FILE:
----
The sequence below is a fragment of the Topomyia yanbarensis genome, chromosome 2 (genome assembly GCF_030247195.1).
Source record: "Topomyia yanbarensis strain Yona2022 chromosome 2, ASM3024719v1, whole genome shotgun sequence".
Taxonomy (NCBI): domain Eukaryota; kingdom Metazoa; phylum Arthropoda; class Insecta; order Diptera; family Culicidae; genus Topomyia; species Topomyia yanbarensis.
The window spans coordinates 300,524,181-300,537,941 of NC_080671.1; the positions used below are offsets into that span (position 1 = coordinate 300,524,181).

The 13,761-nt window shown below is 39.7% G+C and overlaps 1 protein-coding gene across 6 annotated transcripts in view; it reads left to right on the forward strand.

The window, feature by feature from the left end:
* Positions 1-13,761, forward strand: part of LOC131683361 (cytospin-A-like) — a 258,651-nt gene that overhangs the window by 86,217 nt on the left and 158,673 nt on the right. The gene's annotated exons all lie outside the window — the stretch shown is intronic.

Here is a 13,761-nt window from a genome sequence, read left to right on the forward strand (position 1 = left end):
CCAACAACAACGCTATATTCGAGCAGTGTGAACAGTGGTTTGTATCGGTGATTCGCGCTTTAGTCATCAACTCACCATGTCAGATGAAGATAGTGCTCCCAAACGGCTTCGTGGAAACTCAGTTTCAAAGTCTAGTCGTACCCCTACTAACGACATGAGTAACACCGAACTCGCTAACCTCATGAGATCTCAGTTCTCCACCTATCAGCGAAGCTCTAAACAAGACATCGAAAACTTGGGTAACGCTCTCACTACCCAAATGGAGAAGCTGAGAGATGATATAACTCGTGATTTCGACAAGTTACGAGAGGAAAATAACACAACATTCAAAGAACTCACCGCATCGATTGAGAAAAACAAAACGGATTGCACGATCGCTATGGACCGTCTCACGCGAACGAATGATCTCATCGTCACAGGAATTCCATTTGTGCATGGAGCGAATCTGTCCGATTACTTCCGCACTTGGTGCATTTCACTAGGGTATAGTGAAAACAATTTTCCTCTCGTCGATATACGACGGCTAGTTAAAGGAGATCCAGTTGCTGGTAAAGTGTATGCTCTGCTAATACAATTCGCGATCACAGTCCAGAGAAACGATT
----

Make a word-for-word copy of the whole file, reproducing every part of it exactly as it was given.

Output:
The sequence below is a fragment of the Topomyia yanbarensis genome, chromosome 2 (genome assembly GCF_030247195.1).
Source record: "Topomyia yanbarensis strain Yona2022 chromosome 2, ASM3024719v1, whole genome shotgun sequence".
Taxonomy (NCBI): domain Eukaryota; kingdom Metazoa; phylum Arthropoda; class Insecta; order Diptera; family Culicidae; genus Topomyia; species Topomyia yanbarensis.
The window spans coordinates 300,524,181-300,537,941 of NC_080671.1; the positions used below are offsets into that span (position 1 = coordinate 300,524,181).

The 13,761-nt window shown below is 39.7% G+C and overlaps 1 protein-coding gene across 6 annotated transcripts in view; it reads left to right on the forward strand.

The window, feature by feature from the left end:
* Positions 1-13,761, forward strand: part of LOC131683361 (cytospin-A-like) — a 258,651-nt gene that overhangs the window by 86,217 nt on the left and 158,673 nt on the right. The gene's annotated exons all lie outside the window — the stretch shown is intronic.

Here is a 13,761-nt window from a genome sequence, read left to right on the forward strand (position 1 = left end):
CCAACAACAACGCTATATTCGAGCAGTGTGAACAGTGGTTTGTATCGGTGATTCGCGCTTTAGTCATCAACTCACCATGTCAGATGAAGATAGTGCTCCCAAACGGCTTCGTGGAAACTCAGTTTCAAAGTCTAGTCGTACCCCTACTAACGACATGAGTAACACCGAACTCGCTAACCTCATGAGATCTCAGTTCTCCACCTATCAGCGAAGCTCTAAACAAGACATCGAAAACTTGGGTAACGCTCTCACTACCCAAATGGAGAAGCTGAGAGATGATATAACTCGTGATTTCGACAAGTTACGAGAGGAAAATAACACAACATTCAAAGAACTCACCGCATCGATTGAGAAAAACAAAACGGATTGCACGATCGCTATGGACCGTCTCACGCGAACGAATGATCTCATCGTCACAGGAATTCCATTTGTGCATGGAGCGAATCTGTCCGATTACTTCCGCACTTGGTGCATTTCACTAGGGTATAGTGAAAACAATTTTCCTCTCGTCGATATACGACGGCTAGTTAAAGGAGATCCAGTTGCTGGTAAAGTGTATGCTCTGCTAATACAATTCGCGATCACAGTCCAGAGAAACGATT